The break in the presentation and the physical move can make them feel they're being pressured into buying extras or paying add-on fees. But if the whole process takes place in one office, the message is this all part of buying a vehicle.
Here are some of Emery's pointers for making use of a single office:
Early greeting. Salespeople introduce the finance manager early in the process before closing the deal on the vehicle. They tell the customer the finance manager will offer ways to protect the customer's investment in his vehicle.
Smooth transition. The salesperson can take the key and make sure the car is washed before delivery, leaving the customer with the finance manager to discuss the product menu.
The salesperson also can help pave the way for the F&I manager by asking the customer prequalifying questions, such as: How long do you intend to own the car? How many miles do you typically drive in a year?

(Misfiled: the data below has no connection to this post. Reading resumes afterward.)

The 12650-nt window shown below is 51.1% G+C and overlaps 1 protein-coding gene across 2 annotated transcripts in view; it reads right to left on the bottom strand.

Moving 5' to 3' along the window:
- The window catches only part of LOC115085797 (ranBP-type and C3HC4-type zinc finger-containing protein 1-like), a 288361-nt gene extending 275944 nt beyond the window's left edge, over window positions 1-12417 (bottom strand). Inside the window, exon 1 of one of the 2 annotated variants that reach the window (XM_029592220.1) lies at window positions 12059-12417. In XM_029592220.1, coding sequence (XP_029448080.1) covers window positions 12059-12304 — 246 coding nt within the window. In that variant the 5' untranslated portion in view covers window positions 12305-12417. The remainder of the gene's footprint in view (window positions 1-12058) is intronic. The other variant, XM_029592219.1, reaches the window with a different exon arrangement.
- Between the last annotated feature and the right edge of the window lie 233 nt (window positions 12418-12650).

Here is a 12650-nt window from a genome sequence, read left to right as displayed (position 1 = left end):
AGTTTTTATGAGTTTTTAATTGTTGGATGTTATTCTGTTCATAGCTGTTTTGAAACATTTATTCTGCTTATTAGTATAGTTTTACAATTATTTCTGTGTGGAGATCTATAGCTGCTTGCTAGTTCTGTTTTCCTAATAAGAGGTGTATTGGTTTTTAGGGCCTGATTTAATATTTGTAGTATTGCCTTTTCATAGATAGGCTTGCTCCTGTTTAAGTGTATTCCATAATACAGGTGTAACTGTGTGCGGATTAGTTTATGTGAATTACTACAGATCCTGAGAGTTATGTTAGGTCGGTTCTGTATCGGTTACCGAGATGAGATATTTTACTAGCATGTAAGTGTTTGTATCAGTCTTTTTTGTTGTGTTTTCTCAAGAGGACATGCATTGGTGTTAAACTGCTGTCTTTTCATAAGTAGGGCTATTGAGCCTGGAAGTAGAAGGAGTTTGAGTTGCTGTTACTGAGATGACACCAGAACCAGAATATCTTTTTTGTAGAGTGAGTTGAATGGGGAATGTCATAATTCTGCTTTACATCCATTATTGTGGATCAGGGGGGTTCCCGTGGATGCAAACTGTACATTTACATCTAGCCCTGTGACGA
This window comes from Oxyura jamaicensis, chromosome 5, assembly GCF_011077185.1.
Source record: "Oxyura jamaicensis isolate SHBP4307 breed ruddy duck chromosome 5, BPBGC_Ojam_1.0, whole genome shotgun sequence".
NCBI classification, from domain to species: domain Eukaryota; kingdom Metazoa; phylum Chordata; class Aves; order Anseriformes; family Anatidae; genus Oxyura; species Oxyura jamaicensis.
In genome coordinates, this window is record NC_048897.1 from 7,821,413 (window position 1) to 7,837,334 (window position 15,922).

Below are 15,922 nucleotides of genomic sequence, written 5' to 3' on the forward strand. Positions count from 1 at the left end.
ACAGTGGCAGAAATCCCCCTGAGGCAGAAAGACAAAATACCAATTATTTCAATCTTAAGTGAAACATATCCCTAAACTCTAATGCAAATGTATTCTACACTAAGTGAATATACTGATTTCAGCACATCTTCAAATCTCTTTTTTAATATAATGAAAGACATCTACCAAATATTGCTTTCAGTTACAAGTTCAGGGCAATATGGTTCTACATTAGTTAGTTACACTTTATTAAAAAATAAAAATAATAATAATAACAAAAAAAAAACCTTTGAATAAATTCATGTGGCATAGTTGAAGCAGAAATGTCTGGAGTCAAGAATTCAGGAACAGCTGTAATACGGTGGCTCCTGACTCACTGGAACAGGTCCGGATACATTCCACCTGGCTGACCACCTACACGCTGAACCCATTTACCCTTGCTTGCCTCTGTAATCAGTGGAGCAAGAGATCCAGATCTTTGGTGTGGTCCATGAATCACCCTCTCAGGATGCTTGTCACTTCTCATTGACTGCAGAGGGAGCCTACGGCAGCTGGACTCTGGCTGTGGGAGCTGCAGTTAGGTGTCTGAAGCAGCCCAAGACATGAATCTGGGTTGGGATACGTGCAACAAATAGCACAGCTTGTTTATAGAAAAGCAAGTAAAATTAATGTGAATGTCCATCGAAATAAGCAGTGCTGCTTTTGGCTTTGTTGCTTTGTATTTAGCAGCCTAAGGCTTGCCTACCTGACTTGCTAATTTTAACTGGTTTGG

Ensure privacy. You don't need a closed door, but the presentation should take place within an enclosed office -- not out in the open at a desk off the showroom floor. The walls can be panes of glass, Emery says. Restrict access to finance software and customer records using a computer log-in. Make sure deal jackets aren't sitting out, but instead are stored securely.
Right equipment. Configure the sales office so that the F&I presentation can take place there. The computer should be loaded with the F&I software, and the office should have a printer to print out documents. Display point-of-sale material for F&I products.
Restricted office. Limit use of the actual F&I office to completing paperwork and negotiating with lenders. The interface with the customer should take place only in the sales office.